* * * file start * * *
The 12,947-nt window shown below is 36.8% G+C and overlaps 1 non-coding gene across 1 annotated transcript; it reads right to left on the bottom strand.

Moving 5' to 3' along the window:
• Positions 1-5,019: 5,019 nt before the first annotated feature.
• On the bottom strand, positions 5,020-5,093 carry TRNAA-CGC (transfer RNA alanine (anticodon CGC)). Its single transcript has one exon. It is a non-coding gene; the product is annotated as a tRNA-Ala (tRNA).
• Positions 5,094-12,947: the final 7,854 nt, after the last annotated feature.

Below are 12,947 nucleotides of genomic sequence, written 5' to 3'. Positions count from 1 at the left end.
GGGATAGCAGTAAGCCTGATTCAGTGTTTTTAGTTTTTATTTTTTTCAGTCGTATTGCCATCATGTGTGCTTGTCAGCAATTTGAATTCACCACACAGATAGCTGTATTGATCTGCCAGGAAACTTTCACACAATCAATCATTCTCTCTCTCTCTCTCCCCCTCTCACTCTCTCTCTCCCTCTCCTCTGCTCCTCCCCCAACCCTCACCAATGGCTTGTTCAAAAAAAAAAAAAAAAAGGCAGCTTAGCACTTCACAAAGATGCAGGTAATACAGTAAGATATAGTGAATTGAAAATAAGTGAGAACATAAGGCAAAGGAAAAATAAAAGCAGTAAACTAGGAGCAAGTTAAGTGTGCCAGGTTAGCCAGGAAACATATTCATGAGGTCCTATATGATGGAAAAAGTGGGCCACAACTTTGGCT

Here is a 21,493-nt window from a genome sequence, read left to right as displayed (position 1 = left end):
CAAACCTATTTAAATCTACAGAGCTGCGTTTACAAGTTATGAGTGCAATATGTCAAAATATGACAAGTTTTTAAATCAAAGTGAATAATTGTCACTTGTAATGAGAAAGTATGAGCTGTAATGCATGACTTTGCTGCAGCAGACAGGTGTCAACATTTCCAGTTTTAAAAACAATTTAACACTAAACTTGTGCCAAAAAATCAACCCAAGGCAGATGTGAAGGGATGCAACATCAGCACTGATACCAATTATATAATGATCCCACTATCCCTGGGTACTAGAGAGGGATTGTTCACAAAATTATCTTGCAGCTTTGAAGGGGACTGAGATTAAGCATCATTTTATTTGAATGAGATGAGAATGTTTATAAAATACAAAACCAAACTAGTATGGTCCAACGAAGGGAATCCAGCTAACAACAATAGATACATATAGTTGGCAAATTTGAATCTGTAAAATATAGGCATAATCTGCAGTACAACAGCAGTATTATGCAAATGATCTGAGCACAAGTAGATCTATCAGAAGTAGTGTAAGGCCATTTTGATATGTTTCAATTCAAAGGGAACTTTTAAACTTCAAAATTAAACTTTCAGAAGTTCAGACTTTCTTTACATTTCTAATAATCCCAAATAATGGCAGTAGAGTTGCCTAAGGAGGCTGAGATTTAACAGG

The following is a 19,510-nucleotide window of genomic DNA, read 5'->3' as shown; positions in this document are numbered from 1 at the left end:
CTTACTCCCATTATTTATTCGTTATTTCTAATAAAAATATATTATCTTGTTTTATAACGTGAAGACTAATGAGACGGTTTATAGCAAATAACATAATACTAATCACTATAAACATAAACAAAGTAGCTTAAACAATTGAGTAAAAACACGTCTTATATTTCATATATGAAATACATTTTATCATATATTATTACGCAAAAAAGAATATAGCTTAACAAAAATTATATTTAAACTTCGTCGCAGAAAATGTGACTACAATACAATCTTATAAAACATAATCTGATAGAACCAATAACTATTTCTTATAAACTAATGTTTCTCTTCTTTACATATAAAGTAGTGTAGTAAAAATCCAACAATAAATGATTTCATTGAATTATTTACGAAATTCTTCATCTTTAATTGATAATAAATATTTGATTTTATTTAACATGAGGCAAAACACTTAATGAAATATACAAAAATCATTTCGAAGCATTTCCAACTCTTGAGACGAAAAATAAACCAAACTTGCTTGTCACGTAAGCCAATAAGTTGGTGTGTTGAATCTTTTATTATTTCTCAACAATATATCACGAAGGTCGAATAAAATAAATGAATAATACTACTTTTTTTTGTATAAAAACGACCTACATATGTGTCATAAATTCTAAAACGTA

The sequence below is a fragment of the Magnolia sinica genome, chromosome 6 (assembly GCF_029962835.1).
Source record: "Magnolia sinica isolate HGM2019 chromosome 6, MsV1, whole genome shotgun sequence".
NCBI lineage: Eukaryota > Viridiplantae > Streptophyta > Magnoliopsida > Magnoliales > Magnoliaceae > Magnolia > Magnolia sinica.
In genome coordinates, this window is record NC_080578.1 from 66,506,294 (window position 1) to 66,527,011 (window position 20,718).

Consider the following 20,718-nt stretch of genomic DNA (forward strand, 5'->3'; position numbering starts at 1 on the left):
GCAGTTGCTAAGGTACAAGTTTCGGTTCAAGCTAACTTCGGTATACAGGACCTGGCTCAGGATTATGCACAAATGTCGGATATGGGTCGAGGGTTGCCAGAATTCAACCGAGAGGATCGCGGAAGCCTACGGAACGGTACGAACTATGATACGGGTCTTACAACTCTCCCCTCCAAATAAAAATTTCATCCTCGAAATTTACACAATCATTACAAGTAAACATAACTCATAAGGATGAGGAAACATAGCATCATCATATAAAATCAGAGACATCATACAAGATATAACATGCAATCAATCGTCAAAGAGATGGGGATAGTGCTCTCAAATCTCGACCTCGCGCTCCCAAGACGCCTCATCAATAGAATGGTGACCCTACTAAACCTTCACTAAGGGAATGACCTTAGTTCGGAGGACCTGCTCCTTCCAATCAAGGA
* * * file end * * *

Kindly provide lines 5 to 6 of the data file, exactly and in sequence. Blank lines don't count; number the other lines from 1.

• Positions 5,094-12,947: the final 7,854 nt, after the last annotated feature.

Below are 12,947 nucleotides of genomic sequence, written 5' to 3'. Positions count from 1 at the left end.